shared parental responsibility bill has been stuck in the House Judiciary
Committee of the Michigan state legislature for a year and a half.)
Braver's work is unlikely to receive the same acclaim as Weitzman's
now-discredited research, because it challenges our cultural prejudices
rather than reinforce them. Both liberals and conservatives have promoted
the image of men as the bad guys in divorce - the former because it
squares with their view of women as victims of male oppression, the
latter because it squares with their view that men are biologically
predisposed to sow their wild oats. From now on, any politician or
commentator who traffics in these stereotypes should be required to read
Cathy Young is vice-president of the Women's Freedom Network. Her column
is published on Tuesday. You may write her at The Detroit News, Editorial
Page, 615 W. Lafayette Blvd., Detroit, Mich. 48226. Her e-mail address is
Kirkus Reviews provides more information to buttress Ms. Young's summary:
From Kirkus Reviews , July 15, 1998
"Bad dads'' have been getting a bad rap, says Braaver, who offers results of a federally funded study showing that some divorced fathers really do care about their children. In 1985, Braver (Psychology/Arizona State Univ.) began following more than 1,000 families in Maricopa County, Ariz. (which includes Phoenix), who had filed for divorce but whose marriages were not yet dissolved. His purpose was to put some meat on the bones of the numbers that pointed to divorced dads as abandoning their children financially and emotionally, and to find out why this was happening, if it was. He and his colleagues discovered the numbers were wrong. The Census Bureau figures that had fueled tough new laws (and expensive bureaucracies) to enforce child support were based on interviews only with custodial parents (usually mothers). Then, too, census researchers combined statistics concerning families of divorce with those of never-married single parents to create what Braver calls the myth of deadbeat dads. The author's research demonstrates that the divorced father's unemployment is the most important factor in nonpayment of child support. Myths under attack: the "disappearing dad,'' who initiates the divorce and then deserts his children; and the widely cited 73 percent drop in standard of living that divorced mothers and children suffer (an alleged error in arithmetic by Harvard researcher Lenore Weitzman). Braver's calculations indicate that post-divorce mothers and fathers share about the same standard of living, at least in the beginning. Although he's not above citing outmoded figures and attitudes himself, Braver does demonstrate that much of the negative view of divorced fathers is dated. The book concludes with suggestions for reform of custody policies and for programs, including extensive counseling and mediation, to either prevent divorce or help both parents minimize its impact on their children. Male martyrdom may be overstated here, but new material suggests that everyone, including fathers, suffers in divorce. -- Copyright ©1998, Kirkus Associates, LP. All rights reserved. (provided by Amazon.com)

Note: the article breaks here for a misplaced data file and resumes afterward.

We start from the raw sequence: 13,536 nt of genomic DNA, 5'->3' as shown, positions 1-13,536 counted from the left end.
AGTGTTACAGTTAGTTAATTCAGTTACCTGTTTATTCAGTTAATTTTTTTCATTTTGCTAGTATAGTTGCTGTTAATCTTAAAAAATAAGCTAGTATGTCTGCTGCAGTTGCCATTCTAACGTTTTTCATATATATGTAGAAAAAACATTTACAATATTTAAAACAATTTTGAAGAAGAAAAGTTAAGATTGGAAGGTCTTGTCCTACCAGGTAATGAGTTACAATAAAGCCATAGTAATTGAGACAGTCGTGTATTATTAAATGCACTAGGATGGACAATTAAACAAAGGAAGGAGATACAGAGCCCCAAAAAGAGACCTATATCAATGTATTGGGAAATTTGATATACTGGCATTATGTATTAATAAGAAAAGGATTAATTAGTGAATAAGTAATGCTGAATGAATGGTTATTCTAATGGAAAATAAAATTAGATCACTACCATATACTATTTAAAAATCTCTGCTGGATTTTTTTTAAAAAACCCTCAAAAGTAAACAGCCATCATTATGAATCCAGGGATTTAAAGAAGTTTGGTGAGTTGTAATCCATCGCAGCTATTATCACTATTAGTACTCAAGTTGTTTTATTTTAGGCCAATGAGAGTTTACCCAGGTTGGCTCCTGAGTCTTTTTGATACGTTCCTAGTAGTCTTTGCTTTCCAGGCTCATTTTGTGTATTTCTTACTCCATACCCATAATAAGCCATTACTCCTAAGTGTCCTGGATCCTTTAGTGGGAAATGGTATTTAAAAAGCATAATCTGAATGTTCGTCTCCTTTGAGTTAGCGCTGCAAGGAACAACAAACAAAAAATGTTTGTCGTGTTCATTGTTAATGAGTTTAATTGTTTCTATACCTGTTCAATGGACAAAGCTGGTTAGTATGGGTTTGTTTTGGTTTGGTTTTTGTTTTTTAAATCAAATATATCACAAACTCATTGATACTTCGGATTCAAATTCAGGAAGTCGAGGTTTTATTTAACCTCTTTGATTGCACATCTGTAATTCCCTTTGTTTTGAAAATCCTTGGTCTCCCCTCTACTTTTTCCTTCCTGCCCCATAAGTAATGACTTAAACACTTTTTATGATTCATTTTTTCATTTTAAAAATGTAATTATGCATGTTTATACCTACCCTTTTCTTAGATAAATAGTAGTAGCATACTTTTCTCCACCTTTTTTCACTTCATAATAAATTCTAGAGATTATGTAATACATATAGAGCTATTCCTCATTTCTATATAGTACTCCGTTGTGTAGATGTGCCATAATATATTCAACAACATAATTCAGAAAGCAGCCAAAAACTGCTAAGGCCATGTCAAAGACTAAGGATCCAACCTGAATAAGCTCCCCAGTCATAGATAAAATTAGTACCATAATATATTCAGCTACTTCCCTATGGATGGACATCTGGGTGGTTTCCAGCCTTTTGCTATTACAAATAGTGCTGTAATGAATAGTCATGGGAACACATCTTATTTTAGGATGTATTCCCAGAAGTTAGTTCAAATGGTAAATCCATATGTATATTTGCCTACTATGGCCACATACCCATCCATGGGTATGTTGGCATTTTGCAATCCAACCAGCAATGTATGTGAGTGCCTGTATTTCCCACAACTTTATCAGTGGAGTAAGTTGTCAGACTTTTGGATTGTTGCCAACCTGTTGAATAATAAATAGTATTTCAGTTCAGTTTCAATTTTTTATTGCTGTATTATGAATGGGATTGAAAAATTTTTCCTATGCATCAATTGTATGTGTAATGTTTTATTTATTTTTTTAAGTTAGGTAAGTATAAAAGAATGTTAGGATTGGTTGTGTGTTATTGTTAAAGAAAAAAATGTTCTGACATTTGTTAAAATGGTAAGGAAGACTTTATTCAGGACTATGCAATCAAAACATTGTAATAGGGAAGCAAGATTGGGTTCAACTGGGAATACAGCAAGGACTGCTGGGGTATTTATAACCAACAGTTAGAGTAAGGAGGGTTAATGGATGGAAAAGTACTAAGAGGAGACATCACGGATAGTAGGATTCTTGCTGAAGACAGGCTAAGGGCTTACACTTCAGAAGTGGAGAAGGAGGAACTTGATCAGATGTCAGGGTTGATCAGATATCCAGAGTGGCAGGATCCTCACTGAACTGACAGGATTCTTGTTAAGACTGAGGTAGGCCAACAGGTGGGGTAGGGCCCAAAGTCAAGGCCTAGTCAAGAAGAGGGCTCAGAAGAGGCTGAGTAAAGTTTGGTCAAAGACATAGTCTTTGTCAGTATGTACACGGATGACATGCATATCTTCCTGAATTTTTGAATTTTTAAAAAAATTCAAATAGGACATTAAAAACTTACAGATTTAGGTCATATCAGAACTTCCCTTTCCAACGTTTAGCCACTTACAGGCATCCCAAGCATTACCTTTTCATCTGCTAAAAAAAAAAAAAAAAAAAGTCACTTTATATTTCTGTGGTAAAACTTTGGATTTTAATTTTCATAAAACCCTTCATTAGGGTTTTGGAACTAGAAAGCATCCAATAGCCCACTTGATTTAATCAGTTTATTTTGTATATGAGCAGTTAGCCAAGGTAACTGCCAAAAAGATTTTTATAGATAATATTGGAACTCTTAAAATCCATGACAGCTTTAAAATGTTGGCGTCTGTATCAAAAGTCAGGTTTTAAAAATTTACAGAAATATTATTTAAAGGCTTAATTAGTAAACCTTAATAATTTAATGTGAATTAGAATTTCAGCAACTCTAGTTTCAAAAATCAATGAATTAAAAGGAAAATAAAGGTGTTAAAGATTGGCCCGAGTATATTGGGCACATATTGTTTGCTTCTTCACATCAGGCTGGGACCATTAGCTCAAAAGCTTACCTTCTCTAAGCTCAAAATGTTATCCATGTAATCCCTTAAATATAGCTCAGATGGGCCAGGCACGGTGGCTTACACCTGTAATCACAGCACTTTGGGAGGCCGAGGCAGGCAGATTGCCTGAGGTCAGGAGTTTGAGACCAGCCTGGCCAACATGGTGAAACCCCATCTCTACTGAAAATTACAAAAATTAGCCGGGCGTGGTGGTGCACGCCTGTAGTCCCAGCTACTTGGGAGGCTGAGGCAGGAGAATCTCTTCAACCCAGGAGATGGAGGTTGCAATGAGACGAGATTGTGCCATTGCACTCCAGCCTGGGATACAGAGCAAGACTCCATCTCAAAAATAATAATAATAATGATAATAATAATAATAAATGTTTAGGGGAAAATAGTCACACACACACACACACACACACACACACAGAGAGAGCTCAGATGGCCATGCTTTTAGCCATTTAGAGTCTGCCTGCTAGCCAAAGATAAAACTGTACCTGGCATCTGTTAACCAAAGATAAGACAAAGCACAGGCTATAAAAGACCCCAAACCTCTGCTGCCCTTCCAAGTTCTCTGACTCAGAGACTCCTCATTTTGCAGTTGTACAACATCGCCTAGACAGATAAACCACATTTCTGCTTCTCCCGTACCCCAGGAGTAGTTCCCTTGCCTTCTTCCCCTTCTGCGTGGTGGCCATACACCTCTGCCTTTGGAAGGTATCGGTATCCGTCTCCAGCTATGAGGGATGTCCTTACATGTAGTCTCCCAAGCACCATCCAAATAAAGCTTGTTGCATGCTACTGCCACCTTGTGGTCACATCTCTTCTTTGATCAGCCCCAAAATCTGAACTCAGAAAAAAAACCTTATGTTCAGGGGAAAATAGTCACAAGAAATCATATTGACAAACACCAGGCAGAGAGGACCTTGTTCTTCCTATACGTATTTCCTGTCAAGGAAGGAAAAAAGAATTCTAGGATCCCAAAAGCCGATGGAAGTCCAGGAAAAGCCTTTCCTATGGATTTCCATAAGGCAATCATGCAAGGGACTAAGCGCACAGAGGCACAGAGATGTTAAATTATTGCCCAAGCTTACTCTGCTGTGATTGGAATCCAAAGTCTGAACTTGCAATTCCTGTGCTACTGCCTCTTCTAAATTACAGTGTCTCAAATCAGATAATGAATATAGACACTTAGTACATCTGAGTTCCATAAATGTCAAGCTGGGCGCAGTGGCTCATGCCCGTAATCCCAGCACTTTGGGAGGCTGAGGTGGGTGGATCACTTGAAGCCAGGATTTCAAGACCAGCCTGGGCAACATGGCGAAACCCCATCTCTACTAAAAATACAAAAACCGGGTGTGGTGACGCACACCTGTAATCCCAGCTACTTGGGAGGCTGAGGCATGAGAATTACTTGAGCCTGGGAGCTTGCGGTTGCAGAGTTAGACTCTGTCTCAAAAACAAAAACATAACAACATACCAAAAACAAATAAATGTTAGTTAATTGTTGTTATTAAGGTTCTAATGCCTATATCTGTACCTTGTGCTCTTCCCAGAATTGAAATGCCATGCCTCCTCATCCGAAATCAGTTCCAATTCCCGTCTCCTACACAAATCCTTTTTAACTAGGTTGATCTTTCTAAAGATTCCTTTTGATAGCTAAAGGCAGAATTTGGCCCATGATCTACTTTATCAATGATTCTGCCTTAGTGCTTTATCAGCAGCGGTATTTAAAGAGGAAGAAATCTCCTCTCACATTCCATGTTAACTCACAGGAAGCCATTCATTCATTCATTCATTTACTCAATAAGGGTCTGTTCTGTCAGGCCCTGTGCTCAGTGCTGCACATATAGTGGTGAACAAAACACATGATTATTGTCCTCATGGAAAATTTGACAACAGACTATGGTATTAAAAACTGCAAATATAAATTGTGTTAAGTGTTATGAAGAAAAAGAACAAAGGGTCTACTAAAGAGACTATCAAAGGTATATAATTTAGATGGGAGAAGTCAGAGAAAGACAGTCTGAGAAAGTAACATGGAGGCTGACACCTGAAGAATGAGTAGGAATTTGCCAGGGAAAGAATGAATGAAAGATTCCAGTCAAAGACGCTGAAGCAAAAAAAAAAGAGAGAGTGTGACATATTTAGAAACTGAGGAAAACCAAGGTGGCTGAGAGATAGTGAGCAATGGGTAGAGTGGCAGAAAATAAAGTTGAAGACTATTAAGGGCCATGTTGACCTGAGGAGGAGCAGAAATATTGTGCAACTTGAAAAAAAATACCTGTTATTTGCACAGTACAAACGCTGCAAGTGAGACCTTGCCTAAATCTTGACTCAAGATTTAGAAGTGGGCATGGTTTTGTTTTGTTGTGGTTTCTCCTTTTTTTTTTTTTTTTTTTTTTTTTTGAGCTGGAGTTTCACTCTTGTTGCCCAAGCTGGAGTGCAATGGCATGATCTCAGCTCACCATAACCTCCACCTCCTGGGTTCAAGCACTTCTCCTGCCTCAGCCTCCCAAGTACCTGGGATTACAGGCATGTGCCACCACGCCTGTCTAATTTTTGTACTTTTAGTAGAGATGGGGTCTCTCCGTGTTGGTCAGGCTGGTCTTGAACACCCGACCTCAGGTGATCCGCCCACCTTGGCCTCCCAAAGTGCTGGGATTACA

What does the Men's HOTLINE have to say about it? "Run, don't walk, to the bookstore and buy Divorced Dads: Shattering the
Myths by Sanford Braver, PhD. Buy extra copies for judges, key lawyers, and members of your state legislature. Send a copy to your Governor, the Speaker of your House, and the presiding office of your Senate. Send a copy to each journalist writing on family issues in your local newspapers. Send copies to the editors of those newspapers."